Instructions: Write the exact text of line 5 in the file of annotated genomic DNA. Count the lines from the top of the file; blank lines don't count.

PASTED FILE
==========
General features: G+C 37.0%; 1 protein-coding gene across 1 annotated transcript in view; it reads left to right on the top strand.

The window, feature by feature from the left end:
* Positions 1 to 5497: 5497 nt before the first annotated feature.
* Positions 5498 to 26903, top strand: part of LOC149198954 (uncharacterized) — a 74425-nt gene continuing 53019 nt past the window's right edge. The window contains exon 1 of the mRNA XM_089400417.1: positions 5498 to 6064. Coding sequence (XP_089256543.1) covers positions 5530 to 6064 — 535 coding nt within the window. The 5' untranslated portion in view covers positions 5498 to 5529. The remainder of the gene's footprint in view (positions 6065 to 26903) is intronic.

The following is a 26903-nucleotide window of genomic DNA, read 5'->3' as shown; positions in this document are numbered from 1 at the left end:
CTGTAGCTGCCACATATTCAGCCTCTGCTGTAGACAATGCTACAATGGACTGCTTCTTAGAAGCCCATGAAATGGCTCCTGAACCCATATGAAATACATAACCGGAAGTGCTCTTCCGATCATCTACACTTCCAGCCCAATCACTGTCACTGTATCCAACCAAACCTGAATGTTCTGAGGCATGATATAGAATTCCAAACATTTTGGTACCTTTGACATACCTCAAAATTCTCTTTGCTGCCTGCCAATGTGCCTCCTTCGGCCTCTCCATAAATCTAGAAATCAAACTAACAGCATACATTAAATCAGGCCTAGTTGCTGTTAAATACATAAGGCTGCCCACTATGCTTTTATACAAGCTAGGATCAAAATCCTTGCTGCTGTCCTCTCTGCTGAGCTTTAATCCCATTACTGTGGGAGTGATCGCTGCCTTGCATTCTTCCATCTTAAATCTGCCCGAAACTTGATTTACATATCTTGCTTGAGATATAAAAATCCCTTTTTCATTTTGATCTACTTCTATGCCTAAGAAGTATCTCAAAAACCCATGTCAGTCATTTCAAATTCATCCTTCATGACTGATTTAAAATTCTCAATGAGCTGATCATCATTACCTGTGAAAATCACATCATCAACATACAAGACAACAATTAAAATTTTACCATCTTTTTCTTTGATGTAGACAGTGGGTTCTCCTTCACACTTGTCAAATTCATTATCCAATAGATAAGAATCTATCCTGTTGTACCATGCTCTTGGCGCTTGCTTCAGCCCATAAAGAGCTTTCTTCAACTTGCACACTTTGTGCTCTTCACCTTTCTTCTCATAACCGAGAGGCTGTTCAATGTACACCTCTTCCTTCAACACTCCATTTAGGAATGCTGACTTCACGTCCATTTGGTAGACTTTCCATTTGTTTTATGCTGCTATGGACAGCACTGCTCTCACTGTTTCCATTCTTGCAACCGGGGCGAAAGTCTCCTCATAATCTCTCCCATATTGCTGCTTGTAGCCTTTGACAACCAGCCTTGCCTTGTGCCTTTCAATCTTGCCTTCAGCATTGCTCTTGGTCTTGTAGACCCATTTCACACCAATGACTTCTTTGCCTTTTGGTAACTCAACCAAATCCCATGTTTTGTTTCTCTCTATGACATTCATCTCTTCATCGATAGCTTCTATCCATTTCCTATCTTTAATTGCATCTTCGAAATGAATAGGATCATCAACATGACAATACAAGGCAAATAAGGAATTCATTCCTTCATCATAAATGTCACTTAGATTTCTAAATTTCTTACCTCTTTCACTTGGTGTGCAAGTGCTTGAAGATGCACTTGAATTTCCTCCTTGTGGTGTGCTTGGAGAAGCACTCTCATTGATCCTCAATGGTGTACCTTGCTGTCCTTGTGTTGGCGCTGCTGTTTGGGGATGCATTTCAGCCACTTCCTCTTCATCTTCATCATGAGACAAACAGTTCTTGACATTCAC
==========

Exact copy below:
The following is a 26903-nucleotide window of genomic DNA, read 5'->3' as shown; positions in this document are numbered from 1 at the left end: